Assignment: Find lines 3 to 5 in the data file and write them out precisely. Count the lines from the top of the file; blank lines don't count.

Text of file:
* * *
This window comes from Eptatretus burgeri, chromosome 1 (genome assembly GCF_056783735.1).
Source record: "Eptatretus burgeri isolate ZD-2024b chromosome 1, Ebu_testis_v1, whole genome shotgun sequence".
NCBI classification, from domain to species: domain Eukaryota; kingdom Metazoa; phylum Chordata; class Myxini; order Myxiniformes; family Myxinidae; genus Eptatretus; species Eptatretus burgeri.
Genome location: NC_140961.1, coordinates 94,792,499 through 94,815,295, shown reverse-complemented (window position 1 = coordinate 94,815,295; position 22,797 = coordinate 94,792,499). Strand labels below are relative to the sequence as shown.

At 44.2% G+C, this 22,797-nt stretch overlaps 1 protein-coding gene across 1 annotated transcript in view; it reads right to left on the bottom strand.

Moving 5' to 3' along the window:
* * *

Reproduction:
NCBI classification, from domain to species: domain Eukaryota; kingdom Metazoa; phylum Chordata; class Myxini; order Myxiniformes; family Myxinidae; genus Eptatretus; species Eptatretus burgeri.
Genome location: NC_140961.1, coordinates 94,792,499 through 94,815,295, shown reverse-complemented (window position 1 = coordinate 94,815,295; position 22,797 = coordinate 94,792,499). Strand labels below are relative to the sequence as shown.

At 44.2% G+C, this 22,797-nt stretch overlaps 1 protein-coding gene across 1 annotated transcript in view; it reads right to left on the bottom strand.